Another thing that made this a landmark day was later, watching two of my favorite “friends” go down the road to a new home.
One of the days that our realtor helped us as a handyman, he noticed my kayak and asked about it. He wanted to get one for his wife, so we bartered for his labor. Also, we had decided that we wouldn’t need my car in our new location and would sell it. In another conversation he asked about my husband’s truck. It wasn’t for sale but when he found out I wanted to sell the car, we immediately began to discuss that. He needed a “first car” for his daughter.
That’s how it turned out that after our signing breakfast, we went back to the oneacrewoods, put the kayak on top of the Mazda, and drove down to his house to complete the sale. I followed in the truck and took this picture.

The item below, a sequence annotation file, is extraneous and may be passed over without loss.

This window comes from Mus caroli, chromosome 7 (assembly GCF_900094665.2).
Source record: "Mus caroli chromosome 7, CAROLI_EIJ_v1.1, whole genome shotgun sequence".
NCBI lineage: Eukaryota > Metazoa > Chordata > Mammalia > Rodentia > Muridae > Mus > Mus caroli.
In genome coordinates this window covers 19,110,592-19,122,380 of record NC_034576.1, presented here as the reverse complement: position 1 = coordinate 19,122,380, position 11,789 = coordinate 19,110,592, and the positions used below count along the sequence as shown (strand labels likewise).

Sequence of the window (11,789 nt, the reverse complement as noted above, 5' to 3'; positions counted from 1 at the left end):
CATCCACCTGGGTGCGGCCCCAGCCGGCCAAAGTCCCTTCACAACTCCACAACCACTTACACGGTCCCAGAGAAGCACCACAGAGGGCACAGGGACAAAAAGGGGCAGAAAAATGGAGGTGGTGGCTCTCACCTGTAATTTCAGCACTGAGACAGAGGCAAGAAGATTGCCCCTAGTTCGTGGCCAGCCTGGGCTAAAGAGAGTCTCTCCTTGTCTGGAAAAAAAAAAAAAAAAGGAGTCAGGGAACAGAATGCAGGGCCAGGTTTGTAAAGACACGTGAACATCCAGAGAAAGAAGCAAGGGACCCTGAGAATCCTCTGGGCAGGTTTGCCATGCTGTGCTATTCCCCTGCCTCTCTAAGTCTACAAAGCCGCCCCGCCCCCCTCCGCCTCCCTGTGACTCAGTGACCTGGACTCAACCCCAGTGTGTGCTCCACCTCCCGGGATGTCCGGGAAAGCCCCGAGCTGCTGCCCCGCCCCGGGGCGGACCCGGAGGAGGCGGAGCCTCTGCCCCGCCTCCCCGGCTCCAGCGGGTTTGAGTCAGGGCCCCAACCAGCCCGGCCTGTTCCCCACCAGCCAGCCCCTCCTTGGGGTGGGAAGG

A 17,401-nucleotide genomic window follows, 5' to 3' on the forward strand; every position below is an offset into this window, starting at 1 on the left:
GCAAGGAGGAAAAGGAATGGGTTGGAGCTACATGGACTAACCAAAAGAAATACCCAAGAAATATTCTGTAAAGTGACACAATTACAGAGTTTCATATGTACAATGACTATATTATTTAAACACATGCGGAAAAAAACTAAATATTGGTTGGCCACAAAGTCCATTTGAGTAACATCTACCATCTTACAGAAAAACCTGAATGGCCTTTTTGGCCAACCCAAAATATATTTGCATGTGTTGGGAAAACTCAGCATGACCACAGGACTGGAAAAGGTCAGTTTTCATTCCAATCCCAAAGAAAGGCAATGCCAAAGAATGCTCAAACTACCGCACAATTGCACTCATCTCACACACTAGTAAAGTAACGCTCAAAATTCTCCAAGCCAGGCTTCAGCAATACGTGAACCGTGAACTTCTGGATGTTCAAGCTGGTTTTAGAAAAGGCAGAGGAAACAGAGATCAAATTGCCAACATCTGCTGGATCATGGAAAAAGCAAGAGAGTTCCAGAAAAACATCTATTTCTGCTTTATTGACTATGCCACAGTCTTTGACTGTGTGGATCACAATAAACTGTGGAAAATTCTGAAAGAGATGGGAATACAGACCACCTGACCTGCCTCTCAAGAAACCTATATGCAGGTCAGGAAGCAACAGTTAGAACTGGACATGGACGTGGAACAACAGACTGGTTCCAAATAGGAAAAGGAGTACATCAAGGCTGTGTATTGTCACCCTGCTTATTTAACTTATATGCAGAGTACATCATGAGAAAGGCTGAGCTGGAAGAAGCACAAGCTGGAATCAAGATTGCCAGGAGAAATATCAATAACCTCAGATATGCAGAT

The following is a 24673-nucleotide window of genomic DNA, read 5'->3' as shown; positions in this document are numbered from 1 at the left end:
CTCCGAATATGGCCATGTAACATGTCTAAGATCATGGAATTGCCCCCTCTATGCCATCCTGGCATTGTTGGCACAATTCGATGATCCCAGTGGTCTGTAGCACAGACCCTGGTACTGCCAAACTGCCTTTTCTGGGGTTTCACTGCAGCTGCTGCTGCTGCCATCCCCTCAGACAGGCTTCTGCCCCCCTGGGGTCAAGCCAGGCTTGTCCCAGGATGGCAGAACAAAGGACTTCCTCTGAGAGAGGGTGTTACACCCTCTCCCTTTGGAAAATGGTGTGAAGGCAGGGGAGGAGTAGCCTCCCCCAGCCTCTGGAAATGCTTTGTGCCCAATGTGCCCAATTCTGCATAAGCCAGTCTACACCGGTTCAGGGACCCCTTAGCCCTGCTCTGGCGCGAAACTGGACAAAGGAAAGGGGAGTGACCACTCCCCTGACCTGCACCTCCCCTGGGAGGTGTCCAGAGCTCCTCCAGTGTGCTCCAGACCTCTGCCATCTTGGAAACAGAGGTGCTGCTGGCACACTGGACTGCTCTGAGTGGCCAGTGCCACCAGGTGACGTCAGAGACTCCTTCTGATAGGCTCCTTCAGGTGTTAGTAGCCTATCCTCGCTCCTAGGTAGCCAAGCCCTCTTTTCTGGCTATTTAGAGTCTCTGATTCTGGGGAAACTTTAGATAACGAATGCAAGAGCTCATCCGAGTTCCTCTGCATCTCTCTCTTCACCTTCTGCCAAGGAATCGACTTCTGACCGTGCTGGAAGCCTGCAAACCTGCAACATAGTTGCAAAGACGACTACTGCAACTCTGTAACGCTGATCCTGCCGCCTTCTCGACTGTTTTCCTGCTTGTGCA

Changes seem to be coming fast. I’m now a truck girl. Although I don’t have my boat anymore, I can still rent a kayak if I want to. More likely, I’m going to concentrate on hiking plans. And the biggest change, of course, is that we will probably not be living in Florida much longer.
Both my daughters are risk takers and dream followers, not every day in every way, but when it matters. It mattered recently that new life be given to an old dream, which is how youngest daughter, Esther, became owner of a 1972 Airstream. To be clear, it’s 27 feet of aluminum, pull behind, live in trailer with softly rounded corners for streamline movement. You all know what I’m talking about.